"Their final days". That's the papers today. People are dying and they want to live on in the hearts and memories of their loved ones.
Stephen Giam, a motivational speaker, passed away three weeks ago from advanced bile duct cancer at 51. He wanted to write a book about his final journey. But he did not have the time and he shared a video he made instead entitled "Stephen Says." The video covered issues like "What's it like to have cancer? How do you make death your "slave"? How do you leave a legacy?"
Another patient Benny had pancreatic cancer. In an interview, he said that "his biggest regret was to divorce his wife and the most important thing he learnt, after knowing that he had little time left, was to treasure his family."
Lesson? Death (or the thought of it) has an amazing way to concentrate or narrow the mind fabulously. Suddenly, everything we strive and crave for in the days of our youth goes strangely dim. And everything we have forgotten or dismissed as distractions takes centrestage.
If death is night and life is day, then the morning comes with a burst of energy. We are born. We grow. We are just discovering. We learn and fall, and learn again all over.
Then comes the afternoon. When the ambition is the hottest. We are geared up for the high noon of achievements. We want to be known. We want to shine. We want to do well and be proud of it. The fire is in the belly and the mind is laser-focused.
When evening comes, we return from whatever we were doing and achieving with a sense of fatigue and disillusionment. Suddenly, it dawns on us that life is much more than that. When sunset comes, the meaning-of-life goalpost, which once shifts constantly, even erratically, comes into sharper focus as our perspective broadens horizontally.
I like to think that in our youth, we use a torch light to concentrate on our path - be it career, marriage and family. We are intense in our focus. We have enough light for the next step. We see nothing else in fact.
We are serious about efficiency of actions and thoughts, serious about getting things done. Everything we do, we either want results, or it's a failure. We see success by a narrow window, just a slit of burning passion. Success (with a torchlight) is usually more of everything - money, status, possessions and recognition. The accumulation is relentless.
Then comes nightfall. This is a time where we are drawing the last reserve of our living breath. We are closer to the grave now. Things are quieter. The noises of ambition no longer keep us restless. The activities around us are still. And the enduring meaning-of-life goalpost stops to shift as it comes into clearer focus.
Now we somehow know where to go, how to kick and where to score. As our horizon widens, we discard the micromanaging torchlight that shines only at the immediacy of the material. And we turn on the floodlights behind us to see better, further and wider. We begin to see beyond the mindless chase, pursuit and race.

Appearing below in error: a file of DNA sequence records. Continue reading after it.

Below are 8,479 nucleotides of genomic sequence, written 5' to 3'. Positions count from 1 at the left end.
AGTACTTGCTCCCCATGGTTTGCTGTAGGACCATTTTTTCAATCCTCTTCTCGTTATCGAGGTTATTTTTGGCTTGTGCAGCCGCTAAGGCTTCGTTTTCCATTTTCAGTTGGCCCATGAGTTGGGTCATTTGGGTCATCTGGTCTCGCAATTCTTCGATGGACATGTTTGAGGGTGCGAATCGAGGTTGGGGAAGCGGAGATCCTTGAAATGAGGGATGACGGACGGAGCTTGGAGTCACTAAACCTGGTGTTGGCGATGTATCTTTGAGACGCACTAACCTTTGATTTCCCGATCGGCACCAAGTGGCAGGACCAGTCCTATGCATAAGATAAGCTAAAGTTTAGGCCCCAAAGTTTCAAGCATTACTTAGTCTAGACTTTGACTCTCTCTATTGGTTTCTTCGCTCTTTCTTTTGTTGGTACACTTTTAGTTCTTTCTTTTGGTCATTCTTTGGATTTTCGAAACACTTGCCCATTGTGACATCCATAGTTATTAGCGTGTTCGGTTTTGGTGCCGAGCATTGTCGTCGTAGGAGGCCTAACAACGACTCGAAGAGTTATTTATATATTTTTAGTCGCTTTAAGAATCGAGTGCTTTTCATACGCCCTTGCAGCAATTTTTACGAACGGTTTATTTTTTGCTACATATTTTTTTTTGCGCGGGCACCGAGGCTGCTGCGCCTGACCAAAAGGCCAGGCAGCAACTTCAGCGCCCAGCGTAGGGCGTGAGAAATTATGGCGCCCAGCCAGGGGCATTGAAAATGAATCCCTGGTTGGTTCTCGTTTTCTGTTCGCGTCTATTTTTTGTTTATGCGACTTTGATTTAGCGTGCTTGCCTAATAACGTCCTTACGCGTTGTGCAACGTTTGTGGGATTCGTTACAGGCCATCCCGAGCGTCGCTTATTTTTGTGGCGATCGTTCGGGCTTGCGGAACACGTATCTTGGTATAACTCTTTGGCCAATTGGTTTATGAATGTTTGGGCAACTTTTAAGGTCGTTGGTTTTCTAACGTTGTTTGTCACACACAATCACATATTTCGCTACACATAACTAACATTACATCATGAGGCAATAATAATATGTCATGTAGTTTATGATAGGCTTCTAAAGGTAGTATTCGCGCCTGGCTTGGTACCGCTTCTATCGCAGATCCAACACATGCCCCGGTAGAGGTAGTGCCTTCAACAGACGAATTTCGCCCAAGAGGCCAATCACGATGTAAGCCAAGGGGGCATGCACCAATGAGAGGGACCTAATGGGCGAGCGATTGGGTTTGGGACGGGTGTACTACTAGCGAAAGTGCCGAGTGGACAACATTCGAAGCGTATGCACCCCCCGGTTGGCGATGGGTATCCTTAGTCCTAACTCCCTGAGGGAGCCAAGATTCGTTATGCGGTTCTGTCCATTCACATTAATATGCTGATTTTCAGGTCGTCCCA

More importantly, we see the shadow of eternity lying beyond the horizon. The stars of the night becomes our guide. The white-noises of the day clamoring for our autopilot attention now gives way to the stillness of the night nudging us to give up the things that hold us in captivity, and instead to embrace the things that grant us true, lasting freedom.
In the great distillation of imminent death, we see loved ones. We see family. We see hope not in the things of the world, that is, fame, money and power. Instead, we see hope in relationships - not quotas, charts and profit margins.
We see the eyes of our children and wife, and realize that they have always been looking back at us, waiting for us at home, hoping for a minute of our time, fighting for our attention, living for our affection - all of which were seldom reciprocated as we are drowned in the busyness of our pursuit for the meaning of life as we see it then.
Let me end with what Khahlil Gibran wrote: "You are the bows from which your children as living arrows are sent forth. The archer sees the mark upon the path of the infinite, and He bends you with His might that His arrows may go swift and far."
The question is, "To whom have we been giving our bows (ourselves) to? To the archer who has in his sight the mark of the infinite so that our children's pathway will always be on target to the source of life, meaning and purpose? Or to the one who only sees the mark of the material, and every release of the arrow always misses the true target?"
Food for thought? Cheerz.